How to Respond to Conflicts with Adolescents During Quarantine
Conflicts with adolescents during quarantine are prone to arise. This is a difficult situation where emotions are running at their highest and anything can set off an argument. Here, we'll offer some tips to help you avoid these situations.
Adolescence is a difficult stage, both for youth as well as their parents, as we find ourselves in two very different stages of life. If discussions and disagreements already exist, then conflicts with adolescents are prone to increase during quarantine.
This confinement period has changed our routines and habits completely. We can’t leave the house, much less carry out our normal lives. This situation produces all sorts of emotions in us: anger, sadness, fear, uncertainty, etc.
Therefore, because we’re all going through a complicated time, we need to support one another. And, what’s more, as much as possible, we need to avoid confrontations. But if they do arise, how should we respond?
How to promote harmony and avoid conflicts with teens during quarantine
Keep your cool
This is a difficult time for everyone. As adults, we feel overwhelmed by this situation and have a thousand things to do. Therefore, we all need some peace in order to get through this situation as best we can.
Try to stick to a weekly schedule. Your routine should include time to spend as a family, time to be alone, time for work, etc. Also, set aside time for physical activity and talking with your friends and family by video call.
To avoid conflicts with adolescents during quarantine, we need to talk to them about how they feel about things. Teenagers find themselves in a life stage where they need to socialize, go out, and be with their friends.
But in our current situation, that’s all completely impossible. It’s logical for teens to feel irritated and frustrated, and this can increase household tensions. Rather than arguing, listen to your kids.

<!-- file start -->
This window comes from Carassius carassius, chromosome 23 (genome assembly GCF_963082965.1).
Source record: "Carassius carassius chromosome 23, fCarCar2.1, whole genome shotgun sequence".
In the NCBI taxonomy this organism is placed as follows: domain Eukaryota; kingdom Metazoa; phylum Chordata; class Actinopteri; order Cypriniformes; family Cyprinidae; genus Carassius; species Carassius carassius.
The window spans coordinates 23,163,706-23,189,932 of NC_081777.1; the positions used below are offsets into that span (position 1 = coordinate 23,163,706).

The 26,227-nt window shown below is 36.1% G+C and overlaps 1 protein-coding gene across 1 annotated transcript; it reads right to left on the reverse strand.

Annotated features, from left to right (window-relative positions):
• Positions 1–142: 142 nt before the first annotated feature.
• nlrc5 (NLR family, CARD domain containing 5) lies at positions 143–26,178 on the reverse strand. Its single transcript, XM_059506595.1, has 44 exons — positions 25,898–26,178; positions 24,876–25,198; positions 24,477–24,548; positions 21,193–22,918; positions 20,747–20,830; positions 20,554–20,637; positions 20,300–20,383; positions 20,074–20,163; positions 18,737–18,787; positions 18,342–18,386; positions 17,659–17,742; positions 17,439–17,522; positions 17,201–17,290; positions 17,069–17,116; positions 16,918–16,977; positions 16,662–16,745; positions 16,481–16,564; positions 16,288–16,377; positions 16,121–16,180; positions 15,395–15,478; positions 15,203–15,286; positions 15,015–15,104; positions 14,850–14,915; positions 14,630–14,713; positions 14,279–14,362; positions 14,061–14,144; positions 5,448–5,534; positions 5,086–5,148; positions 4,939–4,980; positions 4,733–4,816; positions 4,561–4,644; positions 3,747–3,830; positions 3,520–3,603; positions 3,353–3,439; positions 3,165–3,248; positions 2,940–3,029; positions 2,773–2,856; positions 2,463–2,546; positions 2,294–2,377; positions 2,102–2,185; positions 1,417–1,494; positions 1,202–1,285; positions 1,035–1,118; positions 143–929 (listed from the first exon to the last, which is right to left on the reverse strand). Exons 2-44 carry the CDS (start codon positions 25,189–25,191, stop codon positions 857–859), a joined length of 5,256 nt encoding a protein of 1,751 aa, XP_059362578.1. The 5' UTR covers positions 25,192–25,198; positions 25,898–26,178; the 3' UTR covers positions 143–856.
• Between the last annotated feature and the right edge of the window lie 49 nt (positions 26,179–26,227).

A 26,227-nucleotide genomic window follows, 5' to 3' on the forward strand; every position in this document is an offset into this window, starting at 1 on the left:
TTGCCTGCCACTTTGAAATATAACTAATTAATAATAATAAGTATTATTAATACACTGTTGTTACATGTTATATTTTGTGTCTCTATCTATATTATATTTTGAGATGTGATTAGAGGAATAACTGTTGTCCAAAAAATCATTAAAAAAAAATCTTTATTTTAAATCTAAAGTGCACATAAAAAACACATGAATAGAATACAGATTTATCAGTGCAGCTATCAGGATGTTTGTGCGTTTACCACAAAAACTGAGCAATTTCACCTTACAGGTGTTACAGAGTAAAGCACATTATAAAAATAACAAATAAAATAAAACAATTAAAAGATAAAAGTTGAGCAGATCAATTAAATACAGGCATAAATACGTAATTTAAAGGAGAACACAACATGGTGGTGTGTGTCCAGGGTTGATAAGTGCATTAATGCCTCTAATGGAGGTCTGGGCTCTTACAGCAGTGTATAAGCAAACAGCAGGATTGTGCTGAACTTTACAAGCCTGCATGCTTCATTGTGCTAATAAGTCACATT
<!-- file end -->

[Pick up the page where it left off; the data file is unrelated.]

Establish rules and guidelines for this new situation to avoid conflicts with adolescents
Organize a family meeting where everyone can participate. Together, set up a schedule that adjusts to your new routines to help everyone get along. This should include time for homework, leisure time, household responsibilities, games, etc.
If conflicts arise, try to stay calm
When arguments develop – and they probably will – try not to get caught up in them. It’s better to allow your kids to calm down on their own. Then, once they’re ready, you can talk about the issue.
Be positive and assertive
Avoid getting into power struggles and resist the need to “show your kids who’s the boss.” They already know you’re in charge. Now, it’s better to be positive and establish limits, but try to be loving and firm without being authoritarian.
Be conscious of the situation
If we work together, it will be easier for everyone to get along much better. We need to keep in mind that this situation is critical and we need to stay home with our families and support one another. Conflicts will just make quarantine that much harder.
We all have different circumstances in our families, with our children, our partners, and ourselves. It’s clear that this situation challenges us to spend time together and makes it impossible to avoid our problems. But if we handle things with love, respect, and empathy, the time we have at home will be much more pleasant and productive. What’s more, your family will come out stronger.
How to respond to conflicts with adolescents during quarantine
- Despite all your efforts, conflicts may arise. These circumstances cause us to experience a multitude of emotions. And teenagers may be prone to blame their parents for what’s going on. This is a complicated situation and we’re the ones that have to live with our teens. If there was already resentment in your home, it may seem much stronger now. What matters is knowing how to manage it and keep it from growing.
- If you feel angry or enraged, it’s better to give yourself some space to think and reflect. That way, you’ll avoid getting into arguments that will only make things worse.
- Look for a place in your home or yard where you can be alone and relax. Breathe deeply for as long as you need. When you’re feeling more at ease, then you’ll be more prepared to resolve matters without getting upset.
- You can also take advantage of this time to do meditation exercises or yoga. This will help you stay more relaxed and focused during this time.
We’re all doing the right thing by staying home – for ourselves and others. It’s clear that nobody wanted this and that times are hard on all of us. But if it’s hard on us as adults, we can be sure it’s even harder on teens and children.
We need to work together to avoid conflicts with our adolescents during quarantine. If we do, the entire family will be strengthened by this situation.